So, any agent worth his salt will take his best books to those publishers with the best listings records. Those authors might well be encouraged to take smaller advances for those books in the hope that they’ll be nominated and potentially long-listed, and make money off the back-end, by which I mean royalties. Those writers will be told that it’s all swings and roundabouts. It isn’t.

I'm putting my face here, because after this blog
I doubt you'll ever see it next to the words
"Man Booker nominated author"
In the end, my fear is that the long list will end up being dominated by two or three publishers, and we can all guess which publishers they will be. Chatto and Windus belongs to Harper Collins, and Sceptre belongs to Hodder and Stoughton, which also has a book on the long list. 

I’m sure you take my point.

It isn’t easy to get a book published, and when a book is published it isn’t easy to get it noticed. That becomes more difficult when you add gender and ethnicity to the mix. Being long-listed for an award makes a huge difference to the visibility of a book to the reading public.

It isn’t difficult to find American books in any book store in any city in any country on the planet. But there are great writers, writing in English in a vast range of cultures. Many of them live in the Commonwealth.

As a general rule, I’m in favour of inclusion, and I believe that talent will always rise to the top.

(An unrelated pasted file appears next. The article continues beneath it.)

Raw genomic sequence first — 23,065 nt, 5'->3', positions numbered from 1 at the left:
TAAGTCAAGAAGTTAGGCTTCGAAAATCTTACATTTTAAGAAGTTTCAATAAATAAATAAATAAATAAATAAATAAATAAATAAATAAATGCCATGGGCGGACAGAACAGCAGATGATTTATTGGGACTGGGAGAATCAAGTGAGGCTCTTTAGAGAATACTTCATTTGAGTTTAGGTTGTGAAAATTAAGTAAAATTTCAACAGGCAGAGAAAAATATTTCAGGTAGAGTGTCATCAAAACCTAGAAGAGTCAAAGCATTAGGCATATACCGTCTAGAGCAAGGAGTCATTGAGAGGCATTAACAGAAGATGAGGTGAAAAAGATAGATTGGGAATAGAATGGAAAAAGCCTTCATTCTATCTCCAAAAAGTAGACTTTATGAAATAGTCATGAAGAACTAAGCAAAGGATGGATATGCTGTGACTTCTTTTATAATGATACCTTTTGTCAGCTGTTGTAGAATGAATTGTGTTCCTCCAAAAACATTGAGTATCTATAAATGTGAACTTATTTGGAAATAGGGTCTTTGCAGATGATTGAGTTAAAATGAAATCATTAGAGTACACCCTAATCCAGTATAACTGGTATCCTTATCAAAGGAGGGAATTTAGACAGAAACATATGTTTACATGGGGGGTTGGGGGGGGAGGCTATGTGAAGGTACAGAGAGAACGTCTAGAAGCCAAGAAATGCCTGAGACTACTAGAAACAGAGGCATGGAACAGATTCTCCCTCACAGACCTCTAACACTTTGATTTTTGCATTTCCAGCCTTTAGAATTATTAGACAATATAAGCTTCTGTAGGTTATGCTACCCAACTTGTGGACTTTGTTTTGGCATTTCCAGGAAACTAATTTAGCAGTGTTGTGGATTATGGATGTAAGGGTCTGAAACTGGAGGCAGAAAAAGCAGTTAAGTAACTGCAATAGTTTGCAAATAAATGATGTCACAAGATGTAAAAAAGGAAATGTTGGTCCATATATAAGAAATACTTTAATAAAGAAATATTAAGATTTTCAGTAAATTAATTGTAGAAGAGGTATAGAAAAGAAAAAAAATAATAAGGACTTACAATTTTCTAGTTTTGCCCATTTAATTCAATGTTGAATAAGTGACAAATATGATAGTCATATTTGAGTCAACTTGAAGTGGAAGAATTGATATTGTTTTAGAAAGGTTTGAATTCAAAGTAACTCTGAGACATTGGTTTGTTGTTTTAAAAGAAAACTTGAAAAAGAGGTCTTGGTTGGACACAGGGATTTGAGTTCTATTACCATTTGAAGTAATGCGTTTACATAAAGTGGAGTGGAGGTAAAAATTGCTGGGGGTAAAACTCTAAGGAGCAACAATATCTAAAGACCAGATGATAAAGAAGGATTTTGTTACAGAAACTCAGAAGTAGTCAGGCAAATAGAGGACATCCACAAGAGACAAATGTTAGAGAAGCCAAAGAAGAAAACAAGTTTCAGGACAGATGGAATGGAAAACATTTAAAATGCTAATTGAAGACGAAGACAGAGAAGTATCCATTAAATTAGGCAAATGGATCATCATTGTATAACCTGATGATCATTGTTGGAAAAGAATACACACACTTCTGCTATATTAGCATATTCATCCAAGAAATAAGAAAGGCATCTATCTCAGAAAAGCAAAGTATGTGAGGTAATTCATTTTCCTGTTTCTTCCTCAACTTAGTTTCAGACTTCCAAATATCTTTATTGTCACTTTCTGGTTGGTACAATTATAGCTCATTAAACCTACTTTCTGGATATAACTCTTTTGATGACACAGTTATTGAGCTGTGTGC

I wonder if the new rules for the Man Booker prize rather mitigate against diversity and inclusivity. I don’t question the organisers' intentions, and I hope that I’m proven wrong, but, honestly, I’m not terribly hopeful.


Oh, and just for good measure, two of the six judges for the Man Booker this year are also American, another is a pure scientist and AC Grayling, who is chairing the panel is a philosopher. Well... OK then.

3 comments:

  1. Sorry you've scuppered your chances for the prize with this rant, Nicola, but thanks for posting it. At the time of the Commonwealth Games, it's good to flag up the writers of these former British colonies and it's a pity they're not more in the public eye.
    I didn't know the thing about publishers on the previous shortlist getting a second chance to submit which, as you say, isn't so good for authors. Not sure how this will trickle down to the pondlife, but you might have some views?

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    Replies
    1. I only ever had two hopes of getting on that particular list, and one of them was Bob... Smiles.

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  2. I can see the benefit of widening appeal, but would suggest maybe offering secondary prizes in a few categories, not by genre but by publisher type (YA, small press, etc)?

    If I am wrong I am sure your readers can tell me why. :)

    @tomhodden